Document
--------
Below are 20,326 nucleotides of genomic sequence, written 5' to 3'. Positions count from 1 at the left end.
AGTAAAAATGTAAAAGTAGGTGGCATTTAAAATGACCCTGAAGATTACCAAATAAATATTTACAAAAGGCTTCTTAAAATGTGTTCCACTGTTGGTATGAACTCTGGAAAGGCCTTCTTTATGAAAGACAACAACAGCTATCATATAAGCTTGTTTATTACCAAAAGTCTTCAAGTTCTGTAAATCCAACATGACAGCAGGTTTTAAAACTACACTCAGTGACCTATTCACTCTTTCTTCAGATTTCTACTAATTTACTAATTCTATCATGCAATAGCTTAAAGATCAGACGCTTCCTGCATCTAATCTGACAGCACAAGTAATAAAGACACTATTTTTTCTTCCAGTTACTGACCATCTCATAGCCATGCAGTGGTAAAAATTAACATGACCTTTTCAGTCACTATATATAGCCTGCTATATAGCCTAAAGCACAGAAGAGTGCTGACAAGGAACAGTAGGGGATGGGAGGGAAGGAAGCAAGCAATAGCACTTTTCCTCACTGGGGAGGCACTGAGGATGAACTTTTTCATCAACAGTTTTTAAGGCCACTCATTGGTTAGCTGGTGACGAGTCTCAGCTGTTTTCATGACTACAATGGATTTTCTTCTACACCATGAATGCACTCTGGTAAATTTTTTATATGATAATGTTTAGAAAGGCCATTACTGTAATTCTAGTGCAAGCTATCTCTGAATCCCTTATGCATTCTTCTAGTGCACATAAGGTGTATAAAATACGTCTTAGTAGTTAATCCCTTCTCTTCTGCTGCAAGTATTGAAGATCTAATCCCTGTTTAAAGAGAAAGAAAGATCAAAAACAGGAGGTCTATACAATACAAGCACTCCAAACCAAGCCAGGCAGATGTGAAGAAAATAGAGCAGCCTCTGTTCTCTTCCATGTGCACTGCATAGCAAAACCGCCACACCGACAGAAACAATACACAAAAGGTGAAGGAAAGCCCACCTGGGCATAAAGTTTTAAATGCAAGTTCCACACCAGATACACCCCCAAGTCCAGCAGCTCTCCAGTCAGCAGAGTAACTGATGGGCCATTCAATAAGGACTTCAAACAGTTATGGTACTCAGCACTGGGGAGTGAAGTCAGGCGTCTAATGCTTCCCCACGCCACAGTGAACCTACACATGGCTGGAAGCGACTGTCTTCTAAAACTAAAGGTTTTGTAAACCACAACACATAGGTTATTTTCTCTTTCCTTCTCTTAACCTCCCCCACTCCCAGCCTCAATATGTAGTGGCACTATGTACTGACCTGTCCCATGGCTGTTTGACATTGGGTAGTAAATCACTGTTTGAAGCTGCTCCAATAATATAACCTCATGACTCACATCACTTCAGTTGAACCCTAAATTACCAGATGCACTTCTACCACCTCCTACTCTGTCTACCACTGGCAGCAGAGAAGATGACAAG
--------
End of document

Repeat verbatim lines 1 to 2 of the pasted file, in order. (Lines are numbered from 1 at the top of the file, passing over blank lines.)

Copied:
Below are 20,326 nucleotides of genomic sequence, written 5' to 3'. Positions count from 1 at the left end.
AGTAAAAATGTAAAAGTAGGTGGCATTTAAAATGACCCTGAAGATTACCAAATAAATATTTACAAAAGGCTTCTTAAAATGTGTTCCACTGTTGGTATGAACTCTGGAAAGGCCTTCTTTATGAAAGACAACAACAGCTATCATATAAGCTTGTTTATTACCAAAAGTCTTCAAGTTCTGTAAATCCAACATGACAGCAGGTTTTAAAACTACACTCAGTGACCTATTCACTCTTTCTTCAGATTTCTACTAATTTACTAATTCTATCATGCAATAGCTTAAAGATCAGACGCTTCCTGCATCTAATCTGACAGCACAAGTAATAAAGACACTATTTTTTCTTCCAGTTACTGACCATCTCATAGCCATGCAGTGGTAAAAATTAACATGACCTTTTCAGTCACTATATATAGCCTGCTATATAGCCTAAAGCACAGAAGAGTGCTGACAAGGAACAGTAGGGGATGGGAGGGAAGGAAGCAAGCAATAGCACTTTTCCTCACTGGGGAGGCACTGAGGATGAACTTTTTCATCAACAGTTTTTAAGGCCACTCATTGGTTAGCTGGTGACGAGTCTCAGCTGTTTTCATGACTACAATGGATTTTCTTCTACACCATGAATGCACTCTGGTAAATTTTTTATATGATAATGTTTAGAAAGGCCATTACTGTAATTCTAGTGCAAGCTATCTCTGAATCCCTTATGCATTCTTCTAGTGCACATAAGGTGTATAAAATACGTCTTAGTAGTTAATCCCTTCTCTTCTGCTGCAAGTATTGAAGATCTAATCCCTGTTTAAAGAGAAAGAAAGATCAAAAACAGGAGGTCTATACAATACAAGCACTCCAAACCAAGCCAGGCAGATGTGAAGAAAATAGAGCAGCCTCTGTTCTCTTCCATGTGCACTGCATAGCAAAACCGCCACACCGACAGAAACAATACACAAAAGGTGAAGGAAAGCCCACCTGGGCATAAAGTTTTAAATGCAAGTTCCACACCAGATACACCCCCAAGTCCAGCAGCTCTCCAGTCAGCAGAGTAACTGATGGGCCATTCAATAAGGACTTCAAACAGTTATGGTACTCAGCACTGGGGAGTGAAGTCAGGCGTCTAATGCTTCCCCACGCCACAGTGAACCTACACATGGCTGGAAGCGACTGTCTTCTAAAACTAAAGGTTTTGTAAACCACAACACATAGGTTATTTTCTCTTTCCTTCTCTTAACCTCCCCCACTCCCAGCCTCAATATGTAGTGGCACTATGTACTGACCTGTCCCATGGCTGTTTGACATTGGGTAGTAAATCACTGTTTGAAGCTGCTCCAATAATATAACCTCATGACTCACATCACTTCAGTTGAACCCTAAATTACCAGATGCACTTCTACCACCTCCTACTCTGTCTACCACTGGCAGCAGAGAAGATGACAAG